Summary of TVA v. Hill
Citation: 437 U.S. 153
Relevant Facts: In 1967, The Tennessee Valley Authority started building the Tellico Dam on the Little Tennessee River. The operation was occurring where there were endangered fish species, one of which, the snail darter, had been found upstream. Several years later, the Endangered Species Act was passed by Congress in 1973. Had the dam project been completed, the reservoir would harm the snail darter’s habitat. Consequently, the Department of the Interior filed suit to get an injunction to stop the completion of the dam. The trial court found in favor of the TVA, and the DOI appealed the matter to the Court of Appeals. Consequently, the TVA appealed the matter to the Supreme Court.
Issues: The legal questions presented were whether the ESA required courts to enjoin the operation of federal dam projects when they are nearly complete when it has been found that such completion may harm the natural habitat of an endangered species, and whether continued congressional funding of the dam project after the passing of the ESA indicated that the ESA had been effectively repealed.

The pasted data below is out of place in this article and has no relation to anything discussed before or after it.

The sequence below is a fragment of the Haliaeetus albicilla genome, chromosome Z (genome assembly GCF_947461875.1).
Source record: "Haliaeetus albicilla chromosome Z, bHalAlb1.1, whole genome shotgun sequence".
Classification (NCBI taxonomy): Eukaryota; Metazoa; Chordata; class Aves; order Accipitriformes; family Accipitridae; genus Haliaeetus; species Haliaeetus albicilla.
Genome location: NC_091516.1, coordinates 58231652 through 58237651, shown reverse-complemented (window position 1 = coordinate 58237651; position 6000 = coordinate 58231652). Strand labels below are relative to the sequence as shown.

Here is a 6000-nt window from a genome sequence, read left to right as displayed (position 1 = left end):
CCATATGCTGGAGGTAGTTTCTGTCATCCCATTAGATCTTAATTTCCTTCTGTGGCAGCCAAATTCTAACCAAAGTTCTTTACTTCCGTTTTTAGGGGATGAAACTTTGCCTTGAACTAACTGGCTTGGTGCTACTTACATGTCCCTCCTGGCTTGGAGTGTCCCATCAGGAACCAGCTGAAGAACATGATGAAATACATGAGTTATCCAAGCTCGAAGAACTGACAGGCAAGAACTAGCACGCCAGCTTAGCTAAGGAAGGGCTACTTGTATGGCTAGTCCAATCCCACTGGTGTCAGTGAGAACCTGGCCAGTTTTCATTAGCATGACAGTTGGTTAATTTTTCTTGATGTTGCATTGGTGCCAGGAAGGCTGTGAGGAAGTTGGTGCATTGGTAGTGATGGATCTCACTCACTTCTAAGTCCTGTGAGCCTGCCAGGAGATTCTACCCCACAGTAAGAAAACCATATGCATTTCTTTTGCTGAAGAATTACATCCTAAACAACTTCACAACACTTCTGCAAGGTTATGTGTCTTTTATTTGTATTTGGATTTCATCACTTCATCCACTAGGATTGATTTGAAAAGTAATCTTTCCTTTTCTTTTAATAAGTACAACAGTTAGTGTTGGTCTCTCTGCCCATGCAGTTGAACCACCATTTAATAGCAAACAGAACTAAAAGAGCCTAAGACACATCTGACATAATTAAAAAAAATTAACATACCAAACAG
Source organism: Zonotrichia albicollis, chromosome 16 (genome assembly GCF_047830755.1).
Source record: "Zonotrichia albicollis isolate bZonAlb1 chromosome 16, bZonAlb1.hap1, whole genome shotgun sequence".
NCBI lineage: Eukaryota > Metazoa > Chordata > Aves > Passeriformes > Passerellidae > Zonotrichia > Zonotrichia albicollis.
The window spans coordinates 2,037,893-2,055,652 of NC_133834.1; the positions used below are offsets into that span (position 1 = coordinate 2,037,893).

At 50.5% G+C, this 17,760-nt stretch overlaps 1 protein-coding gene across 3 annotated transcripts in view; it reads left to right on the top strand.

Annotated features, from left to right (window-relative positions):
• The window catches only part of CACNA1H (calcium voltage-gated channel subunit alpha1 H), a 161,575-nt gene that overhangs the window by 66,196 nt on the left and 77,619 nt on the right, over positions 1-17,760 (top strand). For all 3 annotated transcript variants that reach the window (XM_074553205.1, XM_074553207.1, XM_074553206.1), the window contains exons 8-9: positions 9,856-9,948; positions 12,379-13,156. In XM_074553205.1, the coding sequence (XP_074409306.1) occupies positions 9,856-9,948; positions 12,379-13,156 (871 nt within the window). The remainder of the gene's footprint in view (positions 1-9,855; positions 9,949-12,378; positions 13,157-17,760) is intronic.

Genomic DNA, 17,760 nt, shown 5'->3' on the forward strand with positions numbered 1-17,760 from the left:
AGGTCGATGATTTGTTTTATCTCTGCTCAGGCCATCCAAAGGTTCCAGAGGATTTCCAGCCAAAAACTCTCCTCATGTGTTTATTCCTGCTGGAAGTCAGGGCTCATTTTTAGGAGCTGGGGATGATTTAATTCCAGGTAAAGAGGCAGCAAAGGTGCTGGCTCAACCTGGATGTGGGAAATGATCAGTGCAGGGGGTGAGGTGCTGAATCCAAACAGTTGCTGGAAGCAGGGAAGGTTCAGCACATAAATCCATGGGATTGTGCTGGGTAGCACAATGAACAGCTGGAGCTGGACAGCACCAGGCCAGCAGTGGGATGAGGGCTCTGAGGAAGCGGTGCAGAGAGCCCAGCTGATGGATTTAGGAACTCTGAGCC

Holding: The Supreme Court upheld the injunction.
Reasoning: The Court found that the completion of the dam ran contrary to the language as explicitly provided in the ESA of 1973. It also found that although risks and rewards must be weighed, and arguably when weighed between stopping a multimillion dollar government project for the benefit of saving endangered fish, the ESA had provided for just that because the loss of those fish was deemed to be “incalculable." In other words, the Court nor Congress had no way of knowing how detrimental the extinction or at least further endangerment of the snail darter could be to ecosystems, and by extension economies. The Court provided this decision, also asserting that on its face it may seem absurd, but that the language of the law of the ESA of 1973 was nevertheless clear.